The Catholic Church has declined in membership and influence in rich countries during these years. At the same time, the Catholic Church has grown in poor countries in Africa, Latin America and Asia. But as these latter countries undergo economic and social development -- which will inevitably lead to legal equality between men and women, human rights for gay people, and greater democracy -- it seems likely to me that the Church will decline there as well.
A church that only thrives in countries where women and gay people are violently oppressed and where democracy and the rule of law are absent is a church in big trouble, in my opinion.
I don't make these harsh criticisms of the Roman Catholic Church to steer us back to old-style Protestant attacks on the Pope. I am in favour of greater inter-church cooperation. I enjoy working with the Catholic parish and Father Andrew, and he is an important role model for me in how he has integrated into our communities.
I deliver this sermon because I believe that the prominence of the Roman Catholic Church in the media this week poses problems for all Christians. In Canada where the big majority of people no longer attend worship services, I fear that the publicity given to the election of the Pope this week will solidify the image of Christians as a bunch of modern-day Pharisees who are obsessed with sex, opposed to equality, and stuck with outdated doctrines.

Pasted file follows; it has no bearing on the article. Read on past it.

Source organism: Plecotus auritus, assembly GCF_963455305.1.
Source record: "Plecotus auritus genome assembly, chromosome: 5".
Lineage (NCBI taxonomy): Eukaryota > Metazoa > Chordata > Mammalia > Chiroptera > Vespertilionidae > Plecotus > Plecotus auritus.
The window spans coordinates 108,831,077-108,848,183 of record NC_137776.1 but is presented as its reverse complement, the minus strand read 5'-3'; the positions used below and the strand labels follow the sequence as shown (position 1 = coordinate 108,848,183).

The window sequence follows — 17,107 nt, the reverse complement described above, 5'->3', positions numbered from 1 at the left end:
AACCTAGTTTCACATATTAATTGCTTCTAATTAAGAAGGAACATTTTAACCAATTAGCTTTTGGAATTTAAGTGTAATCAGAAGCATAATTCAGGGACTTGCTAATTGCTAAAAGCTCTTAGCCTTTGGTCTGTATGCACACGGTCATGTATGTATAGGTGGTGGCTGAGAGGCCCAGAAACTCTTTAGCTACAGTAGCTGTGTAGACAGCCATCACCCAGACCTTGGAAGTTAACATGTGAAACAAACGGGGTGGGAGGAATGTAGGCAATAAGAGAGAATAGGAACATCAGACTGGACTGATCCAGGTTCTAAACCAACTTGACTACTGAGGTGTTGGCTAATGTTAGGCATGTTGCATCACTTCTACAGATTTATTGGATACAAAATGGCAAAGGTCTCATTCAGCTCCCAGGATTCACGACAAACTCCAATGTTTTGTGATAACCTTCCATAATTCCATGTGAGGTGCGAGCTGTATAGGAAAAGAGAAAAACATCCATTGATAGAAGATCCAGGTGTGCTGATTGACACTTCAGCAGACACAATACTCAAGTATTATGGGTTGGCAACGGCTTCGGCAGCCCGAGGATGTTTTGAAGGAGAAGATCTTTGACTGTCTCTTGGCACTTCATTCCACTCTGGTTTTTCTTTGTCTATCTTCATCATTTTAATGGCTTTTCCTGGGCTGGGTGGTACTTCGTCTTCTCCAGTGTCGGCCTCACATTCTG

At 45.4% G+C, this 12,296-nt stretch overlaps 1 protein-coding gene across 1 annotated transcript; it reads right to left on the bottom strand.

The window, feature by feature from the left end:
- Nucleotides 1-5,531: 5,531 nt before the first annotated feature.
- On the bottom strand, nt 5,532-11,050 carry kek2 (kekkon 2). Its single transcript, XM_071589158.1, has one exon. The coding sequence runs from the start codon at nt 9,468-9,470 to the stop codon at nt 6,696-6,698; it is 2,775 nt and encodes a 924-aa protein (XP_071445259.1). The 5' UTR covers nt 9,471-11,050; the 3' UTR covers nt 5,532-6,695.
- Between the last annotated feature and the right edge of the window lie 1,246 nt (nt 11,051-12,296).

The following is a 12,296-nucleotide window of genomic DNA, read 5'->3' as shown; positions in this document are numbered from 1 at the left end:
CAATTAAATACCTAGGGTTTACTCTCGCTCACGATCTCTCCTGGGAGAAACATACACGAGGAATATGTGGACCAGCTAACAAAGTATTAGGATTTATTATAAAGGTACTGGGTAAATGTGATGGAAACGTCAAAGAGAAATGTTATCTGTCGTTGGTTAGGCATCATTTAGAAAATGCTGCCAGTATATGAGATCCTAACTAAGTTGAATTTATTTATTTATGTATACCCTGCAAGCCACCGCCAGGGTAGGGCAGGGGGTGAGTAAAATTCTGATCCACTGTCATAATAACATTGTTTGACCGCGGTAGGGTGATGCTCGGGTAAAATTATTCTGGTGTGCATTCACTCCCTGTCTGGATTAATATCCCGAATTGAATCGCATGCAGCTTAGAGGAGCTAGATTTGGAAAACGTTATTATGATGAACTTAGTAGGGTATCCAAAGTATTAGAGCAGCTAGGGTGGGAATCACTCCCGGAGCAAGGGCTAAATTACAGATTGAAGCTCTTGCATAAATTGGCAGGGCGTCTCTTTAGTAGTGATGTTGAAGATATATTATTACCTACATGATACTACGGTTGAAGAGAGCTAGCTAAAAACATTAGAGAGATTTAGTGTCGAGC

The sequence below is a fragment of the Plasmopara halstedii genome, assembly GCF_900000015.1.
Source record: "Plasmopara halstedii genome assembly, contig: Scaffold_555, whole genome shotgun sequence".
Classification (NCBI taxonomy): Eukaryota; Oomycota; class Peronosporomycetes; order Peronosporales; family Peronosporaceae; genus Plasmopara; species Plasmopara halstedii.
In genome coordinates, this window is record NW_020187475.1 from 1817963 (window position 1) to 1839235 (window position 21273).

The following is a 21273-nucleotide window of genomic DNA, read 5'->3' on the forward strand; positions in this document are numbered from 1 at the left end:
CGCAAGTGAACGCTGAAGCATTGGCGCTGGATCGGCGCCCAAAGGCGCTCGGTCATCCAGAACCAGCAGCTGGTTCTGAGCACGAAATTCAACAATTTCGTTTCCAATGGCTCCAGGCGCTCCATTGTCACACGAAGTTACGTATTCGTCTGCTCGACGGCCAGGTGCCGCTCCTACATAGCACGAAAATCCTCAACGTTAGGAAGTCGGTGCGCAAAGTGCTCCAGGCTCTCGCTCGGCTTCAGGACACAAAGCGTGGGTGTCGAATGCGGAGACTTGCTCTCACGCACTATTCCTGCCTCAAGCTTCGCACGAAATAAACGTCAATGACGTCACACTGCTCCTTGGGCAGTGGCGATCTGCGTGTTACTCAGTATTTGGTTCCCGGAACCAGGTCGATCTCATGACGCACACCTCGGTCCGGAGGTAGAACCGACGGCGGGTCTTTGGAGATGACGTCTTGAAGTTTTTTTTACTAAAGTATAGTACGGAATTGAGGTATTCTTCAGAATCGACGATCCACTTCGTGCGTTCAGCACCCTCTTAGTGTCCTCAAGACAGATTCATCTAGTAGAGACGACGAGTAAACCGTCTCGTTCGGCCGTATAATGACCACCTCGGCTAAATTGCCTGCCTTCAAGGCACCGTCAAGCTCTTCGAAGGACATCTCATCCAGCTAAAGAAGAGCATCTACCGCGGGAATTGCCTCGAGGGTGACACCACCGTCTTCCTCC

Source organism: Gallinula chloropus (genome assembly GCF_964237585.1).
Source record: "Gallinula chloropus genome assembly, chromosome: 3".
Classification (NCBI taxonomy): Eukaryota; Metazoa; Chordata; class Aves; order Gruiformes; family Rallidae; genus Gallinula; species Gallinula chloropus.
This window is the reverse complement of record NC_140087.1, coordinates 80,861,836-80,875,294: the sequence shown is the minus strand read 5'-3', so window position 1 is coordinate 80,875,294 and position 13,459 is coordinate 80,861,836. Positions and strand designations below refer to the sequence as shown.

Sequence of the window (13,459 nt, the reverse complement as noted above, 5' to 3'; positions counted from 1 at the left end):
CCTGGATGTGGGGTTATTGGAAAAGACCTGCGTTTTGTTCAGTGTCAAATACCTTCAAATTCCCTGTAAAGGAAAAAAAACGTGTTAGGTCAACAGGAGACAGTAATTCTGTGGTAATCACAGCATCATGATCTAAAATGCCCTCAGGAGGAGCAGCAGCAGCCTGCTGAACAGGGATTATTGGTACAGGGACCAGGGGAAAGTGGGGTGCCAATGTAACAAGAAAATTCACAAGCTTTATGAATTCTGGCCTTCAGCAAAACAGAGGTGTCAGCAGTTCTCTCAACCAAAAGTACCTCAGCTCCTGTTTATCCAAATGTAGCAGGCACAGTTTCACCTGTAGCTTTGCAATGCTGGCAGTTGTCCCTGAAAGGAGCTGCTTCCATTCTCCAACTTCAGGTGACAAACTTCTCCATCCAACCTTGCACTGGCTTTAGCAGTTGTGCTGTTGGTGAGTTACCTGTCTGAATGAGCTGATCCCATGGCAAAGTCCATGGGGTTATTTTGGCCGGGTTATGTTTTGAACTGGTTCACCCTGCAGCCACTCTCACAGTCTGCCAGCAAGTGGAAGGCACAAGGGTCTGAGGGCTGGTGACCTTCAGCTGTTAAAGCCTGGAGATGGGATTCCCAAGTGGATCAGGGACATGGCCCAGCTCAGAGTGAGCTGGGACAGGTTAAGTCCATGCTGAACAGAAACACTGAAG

Now if, by some miracle, the next Pope is a modernizer in the mold of Pope John XXIII, I will be thrilled. If the new Pope opens the door to female, gay and married priests, endorses artificial birth control as a moral and sensible choice, and democratizes the church, the world will be a better place.
If, as seems more likely, the new Pope continues the policies of Pope Benedict, then Christians who try to follow the path of welcoming so-called sinners will have a more difficult time getting a hearing from those beyond our doors, I believe.
Is there a route forward -- both for the younger and older brother in the parable and for prideful church leaders like the cardinals, or like me?